Uncertainty in Project-level Emissions and Air Quality Analysis
Research Idea Scope
When a transportation project is undertaken, an air quality analysis may be required to meet federal and/or state requirements related to U.S. EPA transportation conformity regulations, NEPA, associated FHWA guidance, and/or state environmental policy. The nature (qualitative or quantitative) and scope/depth of the analysis varies according to project criteria and is specified in FHWA and EPA guidance. Major projects often require quantitative analysis that includes forecasting of mobile source emissions under each project alternative based on traffic projections, and in some case dispersion modeling to estimate changes in localized air pollutant concentrations. Changes in emissions may be compared with budgets set for conformity purposes, and changes in ambient air quality may be compared with National Ambient Air Quality Standards. The air quality analysis is generally reported and evaluated as a single point estimate for each project alternative and year. This does not communicate the uncertainties that may exist in the data and models that underlie the analysis. Uncertainties may arise as a result of key data inputs and drivers (e.g., traffic growth, traffic mix, speeds, fuel characteristics, future meteorology) as well as uncertainties introduced within models (e.g., MOVES for emission rates, AERMOD or CAL3QHC for dispersion and concentration values). Some uncertainties may affect mainly the baseline, leaving the comparison of relative air quality impacts under each alternative robust; but others may affect the reported differences among alternatives, possibly leading to different rankings of alternatives (including the No Build) under a range of plausible assumptions. If this were the case, the value of the air quality analysis at informing the decision would be called into question. However, the impact of uncertainties on project evaluation outcomes is rarely evaluated in practice, so the potential effects of uncertainty on decision-making are unknown. This research would consider the following questions: 1. What are the limitations of existing methods for modeling project-level air quality impacts? 2. How can we properly estimate and validate the lower and upper bounds of the modeling uncertainty based on the state-of-the-practice methods? 3. How does uncertainty at each step of the modeling process, or with each key input, vary by order of magnitude? What are the key sources of uncertainty? 4. What uncertainty factors (alone or interacting with others) could affect the directionality, not just the magnitude of emissions and pollutant concentration change estimates? 5. Are there systematic biases in these estimates? 6. How can uncertainty be considered in the various processes in which emissions and air quality analysis are conducted? 7. What is best method or appropriate tool(s) in quantitative treatment of uncertainty in emissions and air quality analysis? 8. How can methods for quantifying variability and uncertainty in emission inventories, and identifying key sources, be made flexible enough to accommodate context-specific assessment objectives? 9. What steps can we take to reduce the uncertainties in project-level air quality analysis? It is expected that a study relying primarily on existing data/analysis could be funded in the upper half of the $100-249k range. A higher level of funding could support more new analysis/modeling to support uncertainty quantification.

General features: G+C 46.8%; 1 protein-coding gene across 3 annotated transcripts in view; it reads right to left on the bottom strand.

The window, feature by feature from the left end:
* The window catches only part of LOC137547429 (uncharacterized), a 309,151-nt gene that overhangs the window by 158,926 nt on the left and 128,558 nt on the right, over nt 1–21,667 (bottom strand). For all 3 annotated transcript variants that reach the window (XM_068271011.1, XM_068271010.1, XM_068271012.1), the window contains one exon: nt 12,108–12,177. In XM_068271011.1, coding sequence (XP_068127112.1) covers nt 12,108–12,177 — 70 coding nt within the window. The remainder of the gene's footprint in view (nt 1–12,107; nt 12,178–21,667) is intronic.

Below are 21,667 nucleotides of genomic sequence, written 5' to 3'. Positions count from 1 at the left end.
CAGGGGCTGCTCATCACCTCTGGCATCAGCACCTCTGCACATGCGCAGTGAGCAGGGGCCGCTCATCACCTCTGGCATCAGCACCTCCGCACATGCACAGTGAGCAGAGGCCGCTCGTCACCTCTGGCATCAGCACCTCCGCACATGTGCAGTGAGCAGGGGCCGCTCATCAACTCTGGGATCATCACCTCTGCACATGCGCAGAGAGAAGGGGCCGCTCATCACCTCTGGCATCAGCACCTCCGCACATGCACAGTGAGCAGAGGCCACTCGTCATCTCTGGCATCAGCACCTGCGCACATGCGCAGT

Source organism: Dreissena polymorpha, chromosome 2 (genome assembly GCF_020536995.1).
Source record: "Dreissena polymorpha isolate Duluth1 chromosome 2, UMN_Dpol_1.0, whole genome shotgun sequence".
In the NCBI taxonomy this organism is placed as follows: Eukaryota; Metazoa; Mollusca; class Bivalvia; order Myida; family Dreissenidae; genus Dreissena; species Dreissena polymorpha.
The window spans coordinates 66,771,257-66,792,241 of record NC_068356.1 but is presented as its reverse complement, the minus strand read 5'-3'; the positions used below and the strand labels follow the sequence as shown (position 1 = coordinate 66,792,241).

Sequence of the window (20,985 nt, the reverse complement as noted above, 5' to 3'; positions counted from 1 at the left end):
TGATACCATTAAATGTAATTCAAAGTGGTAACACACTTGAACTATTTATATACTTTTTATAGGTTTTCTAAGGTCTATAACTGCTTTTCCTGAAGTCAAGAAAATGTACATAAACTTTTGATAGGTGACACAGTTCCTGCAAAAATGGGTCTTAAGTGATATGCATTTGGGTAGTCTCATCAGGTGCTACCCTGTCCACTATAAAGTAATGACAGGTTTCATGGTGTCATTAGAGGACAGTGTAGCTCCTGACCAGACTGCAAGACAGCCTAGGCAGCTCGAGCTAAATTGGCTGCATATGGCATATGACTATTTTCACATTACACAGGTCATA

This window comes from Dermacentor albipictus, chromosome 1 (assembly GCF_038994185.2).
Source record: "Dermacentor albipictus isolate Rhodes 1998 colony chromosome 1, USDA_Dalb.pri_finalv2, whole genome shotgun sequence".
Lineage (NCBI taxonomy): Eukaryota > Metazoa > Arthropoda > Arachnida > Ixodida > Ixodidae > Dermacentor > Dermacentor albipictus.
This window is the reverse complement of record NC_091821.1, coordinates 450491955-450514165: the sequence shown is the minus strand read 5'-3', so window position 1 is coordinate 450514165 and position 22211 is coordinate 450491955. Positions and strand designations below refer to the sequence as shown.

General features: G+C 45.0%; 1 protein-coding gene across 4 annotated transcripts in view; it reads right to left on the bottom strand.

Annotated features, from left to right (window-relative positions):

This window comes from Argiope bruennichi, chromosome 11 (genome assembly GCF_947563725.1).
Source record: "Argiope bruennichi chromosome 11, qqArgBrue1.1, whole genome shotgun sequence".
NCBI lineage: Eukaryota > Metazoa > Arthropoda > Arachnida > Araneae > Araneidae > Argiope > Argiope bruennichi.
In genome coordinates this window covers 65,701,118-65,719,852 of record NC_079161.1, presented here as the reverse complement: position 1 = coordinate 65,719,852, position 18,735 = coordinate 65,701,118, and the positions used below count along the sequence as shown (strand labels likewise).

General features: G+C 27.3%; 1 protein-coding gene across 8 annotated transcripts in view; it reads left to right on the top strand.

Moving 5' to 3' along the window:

Urgency and Payoff
Uncertainty in the modeling chain was identified as a key under-studied area in transportation and air quality by a group of practitioners and researchers convening for the TRB Air Quality Committee 2018 Summer Meeting. Quantitative air quality analysis can add a significant level of effort to environmental reviews. It is hoped that expending this level of effort would lead to a corresponding value added to the information used to support decision-making. In addition, the analysis should provide information on environmental effects, as required by Federal and state laws, with a reasonable level of confidence. This work will investigate the reliability of current air quality analysis methods regarding project-level air quality impacts. If the reliability of these estimates are questionable, the research will propose methods for considering and communicating uncertainty, potential changes to procedural approaches that acknowledge and consider uncertainty, and additional research or methodological development that may be needed to improve estimates.
Chris Porter Cambridge Systematics, Inc. 781-539-6723